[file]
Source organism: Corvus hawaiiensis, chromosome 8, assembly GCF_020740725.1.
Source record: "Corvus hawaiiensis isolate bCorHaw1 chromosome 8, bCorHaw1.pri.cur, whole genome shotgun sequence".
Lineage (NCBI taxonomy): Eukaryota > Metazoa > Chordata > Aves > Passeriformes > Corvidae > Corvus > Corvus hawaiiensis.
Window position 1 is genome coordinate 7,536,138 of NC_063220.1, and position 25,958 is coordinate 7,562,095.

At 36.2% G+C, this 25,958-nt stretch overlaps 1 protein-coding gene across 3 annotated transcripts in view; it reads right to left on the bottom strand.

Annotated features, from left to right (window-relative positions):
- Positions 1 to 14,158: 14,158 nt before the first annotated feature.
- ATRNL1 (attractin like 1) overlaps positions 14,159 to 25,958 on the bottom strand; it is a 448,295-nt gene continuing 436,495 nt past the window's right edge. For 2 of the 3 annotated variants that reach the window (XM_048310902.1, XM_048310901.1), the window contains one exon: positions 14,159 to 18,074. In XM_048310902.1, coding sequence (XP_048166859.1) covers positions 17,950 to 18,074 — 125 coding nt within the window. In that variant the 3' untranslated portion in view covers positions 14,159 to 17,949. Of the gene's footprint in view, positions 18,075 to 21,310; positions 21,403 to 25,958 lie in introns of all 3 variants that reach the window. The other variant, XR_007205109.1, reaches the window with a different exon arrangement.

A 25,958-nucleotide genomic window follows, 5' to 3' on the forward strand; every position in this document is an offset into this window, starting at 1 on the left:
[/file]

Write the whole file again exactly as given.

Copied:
Source organism: Corvus hawaiiensis, chromosome 8, assembly GCF_020740725.1.
Source record: "Corvus hawaiiensis isolate bCorHaw1 chromosome 8, bCorHaw1.pri.cur, whole genome shotgun sequence".
Lineage (NCBI taxonomy): Eukaryota > Metazoa > Chordata > Aves > Passeriformes > Corvidae > Corvus > Corvus hawaiiensis.
Window position 1 is genome coordinate 7,536,138 of NC_063220.1, and position 25,958 is coordinate 7,562,095.

At 36.2% G+C, this 25,958-nt stretch overlaps 1 protein-coding gene across 3 annotated transcripts in view; it reads right to left on the bottom strand.

Annotated features, from left to right (window-relative positions):
- Positions 1 to 14,158: 14,158 nt before the first annotated feature.
- ATRNL1 (attractin like 1) overlaps positions 14,159 to 25,958 on the bottom strand; it is a 448,295-nt gene continuing 436,495 nt past the window's right edge. For 2 of the 3 annotated variants that reach the window (XM_048310902.1, XM_048310901.1), the window contains one exon: positions 14,159 to 18,074. In XM_048310902.1, coding sequence (XP_048166859.1) covers positions 17,950 to 18,074 — 125 coding nt within the window. In that variant the 3' untranslated portion in view covers positions 14,159 to 17,949. Of the gene's footprint in view, positions 18,075 to 21,310; positions 21,403 to 25,958 lie in introns of all 3 variants that reach the window. The other variant, XR_007205109.1, reaches the window with a different exon arrangement.

A 25,958-nucleotide genomic window follows, 5' to 3' on the forward strand; every position in this document is an offset into this window, starting at 1 on the left: